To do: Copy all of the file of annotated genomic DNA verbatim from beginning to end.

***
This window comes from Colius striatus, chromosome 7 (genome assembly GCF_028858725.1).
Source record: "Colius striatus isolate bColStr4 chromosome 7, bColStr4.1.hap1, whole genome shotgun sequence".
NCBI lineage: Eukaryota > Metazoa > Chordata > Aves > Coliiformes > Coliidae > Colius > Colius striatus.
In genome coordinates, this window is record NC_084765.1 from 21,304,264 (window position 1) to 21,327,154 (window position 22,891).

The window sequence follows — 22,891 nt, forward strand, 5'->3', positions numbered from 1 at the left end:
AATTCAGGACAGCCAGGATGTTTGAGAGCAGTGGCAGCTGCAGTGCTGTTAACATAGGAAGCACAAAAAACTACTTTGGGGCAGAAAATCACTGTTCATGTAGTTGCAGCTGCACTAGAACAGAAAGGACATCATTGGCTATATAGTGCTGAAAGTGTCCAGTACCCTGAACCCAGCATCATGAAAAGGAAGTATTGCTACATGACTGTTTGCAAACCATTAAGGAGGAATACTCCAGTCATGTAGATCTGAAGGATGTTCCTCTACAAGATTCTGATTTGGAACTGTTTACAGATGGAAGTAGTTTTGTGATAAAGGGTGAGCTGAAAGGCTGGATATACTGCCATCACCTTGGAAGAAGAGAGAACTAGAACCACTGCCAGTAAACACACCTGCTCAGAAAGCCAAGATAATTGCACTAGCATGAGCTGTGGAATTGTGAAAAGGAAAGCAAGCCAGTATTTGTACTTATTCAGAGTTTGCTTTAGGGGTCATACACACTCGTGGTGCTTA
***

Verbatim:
This window comes from Colius striatus, chromosome 7 (genome assembly GCF_028858725.1).
Source record: "Colius striatus isolate bColStr4 chromosome 7, bColStr4.1.hap1, whole genome shotgun sequence".
NCBI lineage: Eukaryota > Metazoa > Chordata > Aves > Coliiformes > Coliidae > Colius > Colius striatus.
In genome coordinates, this window is record NC_084765.1 from 21,304,264 (window position 1) to 21,327,154 (window position 22,891).

The window sequence follows — 22,891 nt, forward strand, 5'->3', positions numbered from 1 at the left end:
AATTCAGGACAGCCAGGATGTTTGAGAGCAGTGGCAGCTGCAGTGCTGTTAACATAGGAAGCACAAAAAACTACTTTGGGGCAGAAAATCACTGTTCATGTAGTTGCAGCTGCACTAGAACAGAAAGGACATCATTGGCTATATAGTGCTGAAAGTGTCCAGTACCCTGAACCCAGCATCATGAAAAGGAAGTATTGCTACATGACTGTTTGCAAACCATTAAGGAGGAATACTCCAGTCATGTAGATCTGAAGGATGTTCCTCTACAAGATTCTGATTTGGAACTGTTTACAGATGGAAGTAGTTTTGTGATAAAGGGTGAGCTGAAAGGCTGGATATACTGCCATCACCTTGGAAGAAGAGAGAACTAGAACCACTGCCAGTAAACACACCTGCTCAGAAAGCCAAGATAATTGCACTAGCATGAGCTGTGGAATTGTGAAAAGGAAAGCAAGCCAGTATTTGTACTTATTCAGAGTTTGCTTTAGGGGTCATACACACTCGTGGTGCTTA